Documenting ex-Isis guitarist/vocalist Aaron Turner’s struggles with anxiety, Sumac’s second album is a torrid affair, with surprisingly accessible grooves at its core.
In keeping with the theme, the dissonance that constantly gnaws at the edges takes its toll, turning the low swagger of Image Of Control into 10 minutes of suffering.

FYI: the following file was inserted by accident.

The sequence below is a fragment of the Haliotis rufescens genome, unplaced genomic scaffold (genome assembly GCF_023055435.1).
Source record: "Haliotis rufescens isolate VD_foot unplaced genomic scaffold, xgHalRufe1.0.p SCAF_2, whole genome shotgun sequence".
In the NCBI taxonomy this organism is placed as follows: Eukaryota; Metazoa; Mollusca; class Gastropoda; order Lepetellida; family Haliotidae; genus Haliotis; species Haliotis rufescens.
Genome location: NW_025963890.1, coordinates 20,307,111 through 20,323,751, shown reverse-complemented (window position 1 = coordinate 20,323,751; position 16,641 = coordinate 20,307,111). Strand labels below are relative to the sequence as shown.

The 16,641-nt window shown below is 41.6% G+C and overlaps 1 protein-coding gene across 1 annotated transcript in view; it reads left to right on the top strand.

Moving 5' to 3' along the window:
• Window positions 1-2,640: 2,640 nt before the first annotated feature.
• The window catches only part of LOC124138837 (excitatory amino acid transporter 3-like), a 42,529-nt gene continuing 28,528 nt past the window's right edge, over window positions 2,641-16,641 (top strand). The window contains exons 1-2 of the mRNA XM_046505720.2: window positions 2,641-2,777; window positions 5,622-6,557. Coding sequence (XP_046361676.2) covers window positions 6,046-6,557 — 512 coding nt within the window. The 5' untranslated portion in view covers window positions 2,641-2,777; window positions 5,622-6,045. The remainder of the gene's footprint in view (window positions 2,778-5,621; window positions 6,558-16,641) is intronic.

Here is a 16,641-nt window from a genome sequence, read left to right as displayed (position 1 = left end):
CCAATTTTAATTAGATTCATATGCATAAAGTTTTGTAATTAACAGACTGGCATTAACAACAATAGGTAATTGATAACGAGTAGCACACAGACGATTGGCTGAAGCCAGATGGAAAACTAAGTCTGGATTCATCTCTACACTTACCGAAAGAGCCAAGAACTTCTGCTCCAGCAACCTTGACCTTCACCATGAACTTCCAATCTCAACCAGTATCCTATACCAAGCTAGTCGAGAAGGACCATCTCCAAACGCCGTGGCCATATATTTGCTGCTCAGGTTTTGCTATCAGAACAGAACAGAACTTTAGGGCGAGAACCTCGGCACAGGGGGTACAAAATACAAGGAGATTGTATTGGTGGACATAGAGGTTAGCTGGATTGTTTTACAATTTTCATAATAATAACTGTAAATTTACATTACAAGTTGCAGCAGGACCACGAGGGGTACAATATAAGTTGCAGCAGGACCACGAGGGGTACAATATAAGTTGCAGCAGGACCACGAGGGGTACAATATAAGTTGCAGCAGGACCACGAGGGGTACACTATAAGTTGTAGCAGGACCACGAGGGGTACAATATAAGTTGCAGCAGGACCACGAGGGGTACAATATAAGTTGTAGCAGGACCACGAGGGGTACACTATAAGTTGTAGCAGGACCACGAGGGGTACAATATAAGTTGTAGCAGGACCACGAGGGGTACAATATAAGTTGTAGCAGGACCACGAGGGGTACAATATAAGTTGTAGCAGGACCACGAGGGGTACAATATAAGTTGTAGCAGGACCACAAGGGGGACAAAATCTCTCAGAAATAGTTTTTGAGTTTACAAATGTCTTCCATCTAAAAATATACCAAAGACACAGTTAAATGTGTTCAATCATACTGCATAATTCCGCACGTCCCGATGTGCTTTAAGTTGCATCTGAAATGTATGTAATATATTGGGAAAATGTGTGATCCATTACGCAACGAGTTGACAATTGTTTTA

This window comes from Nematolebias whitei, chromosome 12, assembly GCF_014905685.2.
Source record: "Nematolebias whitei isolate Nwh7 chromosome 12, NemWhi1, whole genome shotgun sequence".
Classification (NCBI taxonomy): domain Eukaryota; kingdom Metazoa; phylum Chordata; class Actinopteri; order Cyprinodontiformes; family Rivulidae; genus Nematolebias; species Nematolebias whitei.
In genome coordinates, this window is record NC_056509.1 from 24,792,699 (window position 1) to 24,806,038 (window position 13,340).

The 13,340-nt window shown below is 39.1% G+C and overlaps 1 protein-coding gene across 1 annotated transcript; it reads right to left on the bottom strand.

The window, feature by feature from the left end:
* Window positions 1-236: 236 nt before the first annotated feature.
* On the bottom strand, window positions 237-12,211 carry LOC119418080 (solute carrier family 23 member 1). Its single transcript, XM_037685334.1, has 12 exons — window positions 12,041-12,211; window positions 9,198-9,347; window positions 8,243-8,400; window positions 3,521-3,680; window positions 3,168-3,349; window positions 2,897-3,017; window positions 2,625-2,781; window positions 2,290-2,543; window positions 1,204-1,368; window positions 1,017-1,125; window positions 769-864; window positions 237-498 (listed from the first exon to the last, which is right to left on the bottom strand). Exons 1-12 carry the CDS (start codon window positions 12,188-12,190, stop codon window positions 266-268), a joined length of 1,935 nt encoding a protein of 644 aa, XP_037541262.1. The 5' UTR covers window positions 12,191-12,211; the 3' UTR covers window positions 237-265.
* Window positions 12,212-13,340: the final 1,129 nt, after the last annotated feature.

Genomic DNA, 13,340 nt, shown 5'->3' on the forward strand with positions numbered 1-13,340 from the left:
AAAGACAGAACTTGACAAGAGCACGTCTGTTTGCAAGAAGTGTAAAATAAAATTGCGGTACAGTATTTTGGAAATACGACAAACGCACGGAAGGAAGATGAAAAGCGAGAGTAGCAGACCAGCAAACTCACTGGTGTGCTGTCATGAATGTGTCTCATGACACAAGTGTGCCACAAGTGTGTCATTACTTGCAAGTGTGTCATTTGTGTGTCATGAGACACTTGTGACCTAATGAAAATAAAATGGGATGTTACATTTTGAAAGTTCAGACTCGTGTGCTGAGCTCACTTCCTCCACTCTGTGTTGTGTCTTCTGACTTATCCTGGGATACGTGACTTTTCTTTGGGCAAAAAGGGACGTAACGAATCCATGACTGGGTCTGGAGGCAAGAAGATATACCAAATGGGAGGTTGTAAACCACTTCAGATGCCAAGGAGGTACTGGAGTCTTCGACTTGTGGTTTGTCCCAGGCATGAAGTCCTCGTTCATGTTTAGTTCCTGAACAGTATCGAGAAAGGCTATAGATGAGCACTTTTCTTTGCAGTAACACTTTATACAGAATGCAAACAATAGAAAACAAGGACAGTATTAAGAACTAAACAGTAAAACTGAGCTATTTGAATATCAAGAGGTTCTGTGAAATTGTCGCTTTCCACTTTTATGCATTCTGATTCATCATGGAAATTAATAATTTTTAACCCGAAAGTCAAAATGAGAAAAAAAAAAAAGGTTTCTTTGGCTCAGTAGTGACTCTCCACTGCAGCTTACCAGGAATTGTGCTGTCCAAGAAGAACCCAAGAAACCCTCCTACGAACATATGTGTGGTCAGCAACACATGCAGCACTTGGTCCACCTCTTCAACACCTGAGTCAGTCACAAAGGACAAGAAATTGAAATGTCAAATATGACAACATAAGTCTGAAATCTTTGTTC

The unrelenting Rigid Man drags out its hypertension longer than is comfortable, refusing to provide catharsis. If Turner’s intention was to articulate the suffering of existential angst, he’s done his job. Release comes in the mellifluous opening minutes of Clutch Of Oblivion, soon boiling over into barely controlled rage, hollow howls a window into a tortured soul. Closer Will To Reach displays defiance, the expression of a will to prevail even through suffering. What One Becomes doesn’t provide any answers, but stands instead as testament to a desire to prevail innate to the human spirit.